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Manteca High after school safety getting a look
Manteca High students crossing Yosemite Avenue at Garfield Avenue after school. - photo by HIME ROMERO/The Bulletin

It’s a daily sight on school days — Manteca High students crossing Yosemite Avenue after the dismal bell often without looking.
Typically they have ear buds on, are talking on cell phones or are engaged in conversation with friends. Rarely do they wander too far out of the crosswalk lines at Garfield Avenue or Sherman Avenue.
The end of the day at Manteca High — as well as Lincoln School three blocks to the west — brings Yosemite Avenue traffic to a standstill.
And while both Manteca Police Chief Nick Obligacion and Manteca Unified School District Superintendent Jason Messer note that traffic backups are going to happen due to the location of the campuses on Manteca’s second heaviest traveled east-west street that doesn’t mean it can’t be improved.
At the same time Manteca High isn’t the only campus with issues revolving around pedestrian behavior before and after school. Motorists have reported issues with students crossing Lathrop Road without looking to go to McDonald’s while on the way to East Union High.
Calla High and Golden West School are also located on heavily traveled roads. And while the remaining schools are generally on streets that serve residential areas they also have pedestrian safety concerns of varying degrees. An example is Stella Brockman School students that use Crom Street that tends to have fast moving traffic aggravated by motorists using it as shortcut between Airport Way and Union Road. The issues were addressed a few years back by working in conjunction with the city to add stop signs and bulb outs to slow traffic down.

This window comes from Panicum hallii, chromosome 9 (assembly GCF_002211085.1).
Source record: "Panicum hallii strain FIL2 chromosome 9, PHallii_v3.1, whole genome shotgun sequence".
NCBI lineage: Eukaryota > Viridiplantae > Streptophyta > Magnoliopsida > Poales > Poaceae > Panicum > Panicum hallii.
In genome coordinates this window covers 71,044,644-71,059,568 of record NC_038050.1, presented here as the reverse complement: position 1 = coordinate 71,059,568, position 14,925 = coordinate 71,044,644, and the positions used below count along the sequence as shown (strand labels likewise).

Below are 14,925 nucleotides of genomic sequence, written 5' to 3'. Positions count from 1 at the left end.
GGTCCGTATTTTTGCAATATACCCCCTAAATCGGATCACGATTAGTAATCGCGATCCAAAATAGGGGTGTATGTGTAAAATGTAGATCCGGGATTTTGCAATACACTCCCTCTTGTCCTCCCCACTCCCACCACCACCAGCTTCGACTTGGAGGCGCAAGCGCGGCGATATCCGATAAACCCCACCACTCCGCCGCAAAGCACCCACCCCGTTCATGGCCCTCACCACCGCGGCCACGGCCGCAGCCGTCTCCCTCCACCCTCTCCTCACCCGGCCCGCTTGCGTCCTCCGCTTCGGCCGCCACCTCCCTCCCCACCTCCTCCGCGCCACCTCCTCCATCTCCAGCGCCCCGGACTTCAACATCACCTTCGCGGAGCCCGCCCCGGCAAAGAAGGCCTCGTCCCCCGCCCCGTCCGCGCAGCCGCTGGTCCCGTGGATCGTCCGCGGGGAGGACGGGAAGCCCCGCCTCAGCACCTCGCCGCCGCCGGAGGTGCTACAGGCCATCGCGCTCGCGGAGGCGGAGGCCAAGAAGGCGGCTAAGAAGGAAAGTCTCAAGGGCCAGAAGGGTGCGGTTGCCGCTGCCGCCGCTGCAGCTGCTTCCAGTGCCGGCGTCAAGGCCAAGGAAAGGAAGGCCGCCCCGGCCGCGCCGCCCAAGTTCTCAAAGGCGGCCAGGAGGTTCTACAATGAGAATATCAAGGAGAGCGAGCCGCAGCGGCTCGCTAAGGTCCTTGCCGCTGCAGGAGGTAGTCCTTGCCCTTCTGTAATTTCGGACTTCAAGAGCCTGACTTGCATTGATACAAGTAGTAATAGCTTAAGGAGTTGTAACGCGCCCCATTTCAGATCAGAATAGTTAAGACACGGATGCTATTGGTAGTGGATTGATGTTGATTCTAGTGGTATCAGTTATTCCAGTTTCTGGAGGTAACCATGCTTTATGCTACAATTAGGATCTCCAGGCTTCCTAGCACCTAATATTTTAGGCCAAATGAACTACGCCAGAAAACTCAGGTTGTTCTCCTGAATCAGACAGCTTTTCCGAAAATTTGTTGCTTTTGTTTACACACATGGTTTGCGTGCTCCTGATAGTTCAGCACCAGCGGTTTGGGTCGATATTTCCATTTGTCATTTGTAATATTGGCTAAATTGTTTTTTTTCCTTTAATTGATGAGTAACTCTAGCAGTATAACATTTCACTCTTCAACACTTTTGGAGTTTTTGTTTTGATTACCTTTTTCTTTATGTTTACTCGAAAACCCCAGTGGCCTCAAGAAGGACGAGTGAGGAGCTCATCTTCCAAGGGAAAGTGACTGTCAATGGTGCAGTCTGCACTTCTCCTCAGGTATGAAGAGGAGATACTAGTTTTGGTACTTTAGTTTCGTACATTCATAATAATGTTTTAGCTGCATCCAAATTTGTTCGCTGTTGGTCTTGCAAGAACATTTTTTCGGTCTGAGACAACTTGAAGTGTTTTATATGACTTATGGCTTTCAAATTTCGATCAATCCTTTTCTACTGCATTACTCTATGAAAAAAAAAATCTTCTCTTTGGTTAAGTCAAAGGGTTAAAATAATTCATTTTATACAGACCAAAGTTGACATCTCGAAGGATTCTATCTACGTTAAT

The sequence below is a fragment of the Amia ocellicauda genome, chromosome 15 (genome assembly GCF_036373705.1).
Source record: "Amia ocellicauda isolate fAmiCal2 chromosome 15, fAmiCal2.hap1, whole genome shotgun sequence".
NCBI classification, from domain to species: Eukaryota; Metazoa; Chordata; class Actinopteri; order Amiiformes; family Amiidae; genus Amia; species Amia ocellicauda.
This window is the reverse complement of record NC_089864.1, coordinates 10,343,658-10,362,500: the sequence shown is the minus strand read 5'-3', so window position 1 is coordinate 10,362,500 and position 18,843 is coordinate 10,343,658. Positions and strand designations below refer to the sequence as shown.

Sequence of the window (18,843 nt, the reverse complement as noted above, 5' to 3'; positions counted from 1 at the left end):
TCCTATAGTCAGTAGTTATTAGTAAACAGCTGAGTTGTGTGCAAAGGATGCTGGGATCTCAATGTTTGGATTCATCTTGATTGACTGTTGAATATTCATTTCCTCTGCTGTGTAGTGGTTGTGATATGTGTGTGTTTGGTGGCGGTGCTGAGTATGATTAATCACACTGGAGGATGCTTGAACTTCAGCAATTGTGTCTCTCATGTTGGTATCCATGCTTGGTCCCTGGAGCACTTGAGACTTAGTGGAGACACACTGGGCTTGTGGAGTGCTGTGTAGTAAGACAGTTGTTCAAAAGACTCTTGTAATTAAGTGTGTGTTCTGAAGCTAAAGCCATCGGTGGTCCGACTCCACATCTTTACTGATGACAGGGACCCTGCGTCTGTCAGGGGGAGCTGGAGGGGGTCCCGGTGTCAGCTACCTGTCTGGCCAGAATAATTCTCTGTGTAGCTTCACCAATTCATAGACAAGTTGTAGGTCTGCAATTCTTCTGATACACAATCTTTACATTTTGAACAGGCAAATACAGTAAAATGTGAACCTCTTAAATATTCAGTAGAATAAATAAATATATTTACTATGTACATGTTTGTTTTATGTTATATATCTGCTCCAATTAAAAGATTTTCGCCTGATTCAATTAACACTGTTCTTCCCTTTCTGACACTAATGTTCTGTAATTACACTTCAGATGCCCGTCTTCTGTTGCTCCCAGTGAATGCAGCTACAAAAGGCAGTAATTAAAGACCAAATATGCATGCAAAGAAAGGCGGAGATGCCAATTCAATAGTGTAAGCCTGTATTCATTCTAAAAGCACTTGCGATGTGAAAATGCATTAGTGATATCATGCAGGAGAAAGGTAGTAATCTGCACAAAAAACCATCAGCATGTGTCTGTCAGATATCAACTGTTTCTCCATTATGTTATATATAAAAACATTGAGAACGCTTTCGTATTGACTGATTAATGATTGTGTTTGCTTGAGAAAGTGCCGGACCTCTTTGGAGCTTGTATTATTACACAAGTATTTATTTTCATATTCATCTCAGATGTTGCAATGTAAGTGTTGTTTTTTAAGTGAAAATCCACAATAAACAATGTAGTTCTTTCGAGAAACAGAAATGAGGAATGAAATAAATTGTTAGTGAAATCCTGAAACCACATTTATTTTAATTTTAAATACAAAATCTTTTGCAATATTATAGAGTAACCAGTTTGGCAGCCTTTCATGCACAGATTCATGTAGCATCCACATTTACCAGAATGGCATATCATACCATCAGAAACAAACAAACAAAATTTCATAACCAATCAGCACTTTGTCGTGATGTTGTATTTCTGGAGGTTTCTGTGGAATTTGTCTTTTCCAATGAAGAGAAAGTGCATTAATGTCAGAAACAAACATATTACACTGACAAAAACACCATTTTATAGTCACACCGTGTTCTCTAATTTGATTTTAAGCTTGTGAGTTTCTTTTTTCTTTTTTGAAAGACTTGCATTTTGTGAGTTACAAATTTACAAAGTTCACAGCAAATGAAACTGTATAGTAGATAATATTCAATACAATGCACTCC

The issues at Manteca High — arguably the most high profile in the district — are among those being addressed in ongoing meetings of the district’s Safe Routes to School Committee.
Pedestrian safety became a hot button issue last fall with the death of a Shastra School first grader who was killed on the way to school and a Manteca High cross country runner seriously injured while crossing Moffat Boulevard during a practice run.
“Yosemite traffic is indeed an issue when pedestrians chose not to use the crosswalks that are in place at each intersection,” noted Messer. “This along with many other issues in the district will be reviewed with the Safe Routes to School committee in the upcoming weeks. Sites have been asked to review the routes students use to and from school and highlight any specific instruction communicated to each school’s community.”
The daily after school congestion of Yosemite Avenue typically goes off without a hitch. Most drivers are well aware of the problem. Observations made on Thursday noted that drivers once the slowdown starts yield to pedestrians consistently even if students haven’t yet stepped off the curb. During the 10 minutes of observations during stop and go traffic few, students bothered to glance either direction before crossing.
It becomes dicer at Center Street where traffic is generally moving at the speed limit while parked cars and shrubbery create line of vision issues for motorist.
Obligacion has had some close encounters with pedestrians crossing Center Street who literally stepped off the curb without checking for traffic
Over the years Manteca High’s administration has effectively cut down on the number of students that cross mid-block on Yosemite — typically to reach Taco Bell.
The issues along Yosemite Avenue could be defused further if one of the long-range options for the Manteca High campus that’s being considered — re-orientating the campus entrance toward Moffat Boulevard — ever comes into play.
A Measure G project underway at Lincoln School will take pressure off Yosemite Avenue and improve student and vehicle movements before and after school. Lincoln School is having a new entrance created along Powers Avenue where the new multipurpose room is now under construction. It is where the office will be relocated along with a larger circular driveway.
The school district does not have jurisdiction for road improvements around its 30 campuses. If there are possible solutions that involve signage, crosswalks, and such that the Safe Routes to School committee would like to see, it will be presented to the City of Manteca for consideration.